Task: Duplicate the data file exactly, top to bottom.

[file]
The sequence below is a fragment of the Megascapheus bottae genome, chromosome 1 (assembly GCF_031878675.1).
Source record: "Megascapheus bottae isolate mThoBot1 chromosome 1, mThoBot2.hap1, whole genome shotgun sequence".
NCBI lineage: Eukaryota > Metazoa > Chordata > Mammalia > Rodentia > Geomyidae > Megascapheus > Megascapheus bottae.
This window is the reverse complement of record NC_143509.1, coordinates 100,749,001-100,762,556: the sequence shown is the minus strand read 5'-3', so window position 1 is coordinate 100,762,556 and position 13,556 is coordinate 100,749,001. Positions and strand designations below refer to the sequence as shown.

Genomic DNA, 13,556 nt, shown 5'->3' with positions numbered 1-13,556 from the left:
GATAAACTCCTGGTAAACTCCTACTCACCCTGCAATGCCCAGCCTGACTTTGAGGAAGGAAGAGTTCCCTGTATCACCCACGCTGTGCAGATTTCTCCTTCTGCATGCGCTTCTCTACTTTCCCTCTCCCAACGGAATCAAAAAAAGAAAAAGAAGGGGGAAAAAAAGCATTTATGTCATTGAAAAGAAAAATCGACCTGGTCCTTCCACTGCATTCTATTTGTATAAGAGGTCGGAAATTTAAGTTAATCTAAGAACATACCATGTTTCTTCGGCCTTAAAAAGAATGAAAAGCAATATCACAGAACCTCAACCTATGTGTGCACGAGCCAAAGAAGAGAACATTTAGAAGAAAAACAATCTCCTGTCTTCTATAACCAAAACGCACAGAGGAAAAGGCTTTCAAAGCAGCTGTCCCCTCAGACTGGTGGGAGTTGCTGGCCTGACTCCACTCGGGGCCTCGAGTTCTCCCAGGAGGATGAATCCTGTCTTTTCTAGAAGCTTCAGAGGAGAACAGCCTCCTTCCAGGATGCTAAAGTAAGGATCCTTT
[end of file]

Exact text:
The sequence below is a fragment of the Megascapheus bottae genome, chromosome 1 (assembly GCF_031878675.1).
Source record: "Megascapheus bottae isolate mThoBot1 chromosome 1, mThoBot2.hap1, whole genome shotgun sequence".
NCBI lineage: Eukaryota > Metazoa > Chordata > Mammalia > Rodentia > Geomyidae > Megascapheus > Megascapheus bottae.
This window is the reverse complement of record NC_143509.1, coordinates 100,749,001-100,762,556: the sequence shown is the minus strand read 5'-3', so window position 1 is coordinate 100,762,556 and position 13,556 is coordinate 100,749,001. Positions and strand designations below refer to the sequence as shown.

Genomic DNA, 13,556 nt, shown 5'->3' with positions numbered 1-13,556 from the left:
GATAAACTCCTGGTAAACTCCTACTCACCCTGCAATGCCCAGCCTGACTTTGAGGAAGGAAGAGTTCCCTGTATCACCCACGCTGTGCAGATTTCTCCTTCTGCATGCGCTTCTCTACTTTCCCTCTCCCAACGGAATCAAAAAAAGAAAAAGAAGGGGGAAAAAAAGCATTTATGTCATTGAAAAGAAAAATCGACCTGGTCCTTCCACTGCATTCTATTTGTATAAGAGGTCGGAAATTTAAGTTAATCTAAGAACATACCATGTTTCTTCGGCCTTAAAAAGAATGAAAAGCAATATCACAGAACCTCAACCTATGTGTGCACGAGCCAAAGAAGAGAACATTTAGAAGAAAAACAATCTCCTGTCTTCTATAACCAAAACGCACAGAGGAAAAGGCTTTCAAAGCAGCTGTCCCCTCAGACTGGTGGGAGTTGCTGGCCTGACTCCACTCGGGGCCTCGAGTTCTCCCAGGAGGATGAATCCTGTCTTTTCTAGAAGCTTCAGAGGAGAACAGCCTCCTTCCAGGATGCTAAAGTAAGGATCCTTT